Family, Dogs and Childhood Health Problems Linked to Adult Snoring

Chronic adult snoring has been linked to various health concerns, as well as obvious inconveniences. The development of snoring often starts early in life however, and a recent research team has uncovered some major risk factors during childhood for future adult snoring.

Chronic, or “habitual” snoring, was defined in the current study as “loud and disturbing snoring at least three nights a week.” Past research has linked habitual snoring to serious health concerns, most notably cardiovascular disease. “People who snore run an increased risk of early death and cardiovascular diseases, such as heart attacks or strokes,” according to study author Dr. Karl A Franklin. Snoring also is related to sleep loss, both of the snoring individual, and partners that might share the same room or bed. Sleep deprivation has also been linked to numerous physical and mental health problems.

The study surveyed 15,556 individuals about snoring. Following questioning, 18% were categorized as habitual snorers. The study group encompassed both sexes and a wide range of adult ages.

Four seemingly unrelated risk factors during childhood for adult snoring were identified by the researchers, two being medical conditions, and two related to living environment. Being hospitalized for a respiratory ailment before reaching two years of age, and having numerous childhood ear infections, were the two medical problems related to adult snoring. Having a pet dog in the house when one is a newborn, and growing up as part of a large family, were the two environmental factors linked to snoring. Says Dr. Franklin, “These factors may enhance inflammatory processes and thereby alter upper airway anatomy early in life, causing an increased susceptibility for adult snoring.”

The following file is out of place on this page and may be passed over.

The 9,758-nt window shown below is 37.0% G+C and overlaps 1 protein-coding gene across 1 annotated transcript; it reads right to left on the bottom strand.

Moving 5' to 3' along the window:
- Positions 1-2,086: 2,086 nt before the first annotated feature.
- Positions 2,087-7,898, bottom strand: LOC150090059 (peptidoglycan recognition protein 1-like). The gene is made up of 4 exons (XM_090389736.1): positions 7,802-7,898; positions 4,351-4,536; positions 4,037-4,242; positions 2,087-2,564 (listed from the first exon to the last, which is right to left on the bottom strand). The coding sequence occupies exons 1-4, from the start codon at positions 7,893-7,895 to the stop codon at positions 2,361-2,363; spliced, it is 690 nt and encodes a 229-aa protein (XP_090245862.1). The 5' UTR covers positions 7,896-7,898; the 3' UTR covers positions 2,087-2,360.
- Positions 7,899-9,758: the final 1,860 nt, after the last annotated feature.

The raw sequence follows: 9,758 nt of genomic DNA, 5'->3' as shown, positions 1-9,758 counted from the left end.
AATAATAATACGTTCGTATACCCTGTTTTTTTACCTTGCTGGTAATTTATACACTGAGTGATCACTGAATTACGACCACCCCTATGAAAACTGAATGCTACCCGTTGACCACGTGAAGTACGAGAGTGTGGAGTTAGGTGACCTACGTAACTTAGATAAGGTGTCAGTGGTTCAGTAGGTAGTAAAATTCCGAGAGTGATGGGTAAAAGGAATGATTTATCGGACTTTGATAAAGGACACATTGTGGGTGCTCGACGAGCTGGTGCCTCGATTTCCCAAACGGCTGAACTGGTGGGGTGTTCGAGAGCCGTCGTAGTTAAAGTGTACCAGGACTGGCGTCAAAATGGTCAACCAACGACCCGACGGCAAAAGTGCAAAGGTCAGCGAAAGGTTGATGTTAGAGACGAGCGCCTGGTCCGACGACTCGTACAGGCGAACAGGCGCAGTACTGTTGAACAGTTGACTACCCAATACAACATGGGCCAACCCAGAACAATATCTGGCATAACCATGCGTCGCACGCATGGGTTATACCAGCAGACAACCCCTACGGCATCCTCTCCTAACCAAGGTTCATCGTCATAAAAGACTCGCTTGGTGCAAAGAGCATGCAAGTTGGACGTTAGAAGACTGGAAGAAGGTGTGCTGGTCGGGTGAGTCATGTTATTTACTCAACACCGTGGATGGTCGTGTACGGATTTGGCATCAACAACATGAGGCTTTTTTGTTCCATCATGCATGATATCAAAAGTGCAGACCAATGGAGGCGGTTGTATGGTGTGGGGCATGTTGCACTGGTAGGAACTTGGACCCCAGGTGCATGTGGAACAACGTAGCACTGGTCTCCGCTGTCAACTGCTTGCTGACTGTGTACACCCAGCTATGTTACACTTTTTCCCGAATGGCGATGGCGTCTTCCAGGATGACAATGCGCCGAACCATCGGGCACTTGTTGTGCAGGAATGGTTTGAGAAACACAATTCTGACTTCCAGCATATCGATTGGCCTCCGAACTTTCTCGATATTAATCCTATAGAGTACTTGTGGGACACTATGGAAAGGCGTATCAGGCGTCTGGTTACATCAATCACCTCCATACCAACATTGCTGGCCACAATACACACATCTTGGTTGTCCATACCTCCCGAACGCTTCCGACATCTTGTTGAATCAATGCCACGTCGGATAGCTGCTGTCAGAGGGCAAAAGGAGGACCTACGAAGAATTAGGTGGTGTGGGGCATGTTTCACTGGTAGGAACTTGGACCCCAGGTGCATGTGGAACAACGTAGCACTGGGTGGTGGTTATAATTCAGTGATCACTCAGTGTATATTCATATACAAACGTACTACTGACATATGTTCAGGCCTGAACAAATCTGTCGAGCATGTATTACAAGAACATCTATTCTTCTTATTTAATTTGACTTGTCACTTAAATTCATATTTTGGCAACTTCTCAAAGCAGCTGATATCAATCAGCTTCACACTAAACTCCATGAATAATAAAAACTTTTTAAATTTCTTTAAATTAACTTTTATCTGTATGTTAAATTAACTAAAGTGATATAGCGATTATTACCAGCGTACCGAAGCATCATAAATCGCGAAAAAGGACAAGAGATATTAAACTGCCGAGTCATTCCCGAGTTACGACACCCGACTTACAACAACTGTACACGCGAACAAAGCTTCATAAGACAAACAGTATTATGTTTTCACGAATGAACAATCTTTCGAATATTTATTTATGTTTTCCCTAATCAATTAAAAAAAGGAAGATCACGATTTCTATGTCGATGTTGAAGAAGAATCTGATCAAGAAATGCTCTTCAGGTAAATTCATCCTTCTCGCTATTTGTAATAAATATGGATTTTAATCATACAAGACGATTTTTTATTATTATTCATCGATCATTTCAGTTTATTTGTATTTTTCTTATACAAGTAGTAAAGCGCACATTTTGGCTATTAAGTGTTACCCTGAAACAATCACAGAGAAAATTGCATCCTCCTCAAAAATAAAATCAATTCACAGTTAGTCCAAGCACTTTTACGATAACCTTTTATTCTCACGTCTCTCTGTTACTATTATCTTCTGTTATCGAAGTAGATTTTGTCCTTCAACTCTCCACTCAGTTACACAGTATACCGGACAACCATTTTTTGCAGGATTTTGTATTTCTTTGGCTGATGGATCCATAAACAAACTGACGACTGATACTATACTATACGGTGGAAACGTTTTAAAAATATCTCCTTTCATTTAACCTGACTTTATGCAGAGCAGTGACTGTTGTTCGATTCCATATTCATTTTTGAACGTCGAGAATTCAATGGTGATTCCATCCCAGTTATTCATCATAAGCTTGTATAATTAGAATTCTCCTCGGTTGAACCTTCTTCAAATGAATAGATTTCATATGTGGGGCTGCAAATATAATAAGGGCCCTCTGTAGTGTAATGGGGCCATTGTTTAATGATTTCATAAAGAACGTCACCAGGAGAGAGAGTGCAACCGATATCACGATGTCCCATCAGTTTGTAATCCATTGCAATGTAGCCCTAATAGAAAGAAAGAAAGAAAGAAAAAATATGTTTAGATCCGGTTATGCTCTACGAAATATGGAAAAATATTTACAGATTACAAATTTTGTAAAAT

While snoring is extremely common, and many research teams and treatments aim to help limit adult snoring, little has been done to attack the problem at its roots. Snoring can be dangerous, as well as annoying and inconvenient, and identifying reasons outside of one’s genetic makeup that lead to the problem is very important. Further research must be done to make the above risk factors definitive, but if parents want to prevent the future development of snoring in their children, they should pay attention to the progress of this line of research.

Source: Defeat Diabetes Foundation: Franklin, Karl A. Respiratory Research news release. August 2008.

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